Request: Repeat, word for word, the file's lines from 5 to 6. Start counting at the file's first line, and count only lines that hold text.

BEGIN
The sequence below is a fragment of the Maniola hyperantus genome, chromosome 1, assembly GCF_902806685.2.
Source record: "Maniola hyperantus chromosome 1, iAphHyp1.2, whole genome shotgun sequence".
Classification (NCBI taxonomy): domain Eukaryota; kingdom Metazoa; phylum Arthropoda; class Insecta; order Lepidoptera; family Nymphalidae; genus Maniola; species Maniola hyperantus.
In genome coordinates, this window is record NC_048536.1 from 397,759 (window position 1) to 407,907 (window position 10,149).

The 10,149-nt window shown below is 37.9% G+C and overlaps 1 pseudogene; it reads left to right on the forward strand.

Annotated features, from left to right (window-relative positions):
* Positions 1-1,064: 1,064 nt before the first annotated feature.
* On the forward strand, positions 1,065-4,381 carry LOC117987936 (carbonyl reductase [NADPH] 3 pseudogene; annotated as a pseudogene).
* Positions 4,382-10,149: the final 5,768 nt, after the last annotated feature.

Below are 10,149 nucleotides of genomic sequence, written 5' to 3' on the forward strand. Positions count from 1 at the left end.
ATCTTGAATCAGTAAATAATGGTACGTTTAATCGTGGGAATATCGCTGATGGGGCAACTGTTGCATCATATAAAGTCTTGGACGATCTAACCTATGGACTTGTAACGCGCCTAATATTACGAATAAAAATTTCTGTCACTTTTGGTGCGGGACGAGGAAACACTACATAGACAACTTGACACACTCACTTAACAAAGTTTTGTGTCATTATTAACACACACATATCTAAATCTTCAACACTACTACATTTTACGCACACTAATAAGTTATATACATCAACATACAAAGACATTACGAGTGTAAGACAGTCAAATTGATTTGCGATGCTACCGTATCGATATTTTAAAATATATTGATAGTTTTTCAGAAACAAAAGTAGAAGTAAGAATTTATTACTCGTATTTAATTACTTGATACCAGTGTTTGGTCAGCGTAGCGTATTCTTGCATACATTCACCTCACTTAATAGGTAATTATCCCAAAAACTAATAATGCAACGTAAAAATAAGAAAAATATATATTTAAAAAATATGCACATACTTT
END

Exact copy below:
The 10,149-nt window shown below is 37.9% G+C and overlaps 1 pseudogene; it reads left to right on the forward strand.

Annotated features, from left to right (window-relative positions):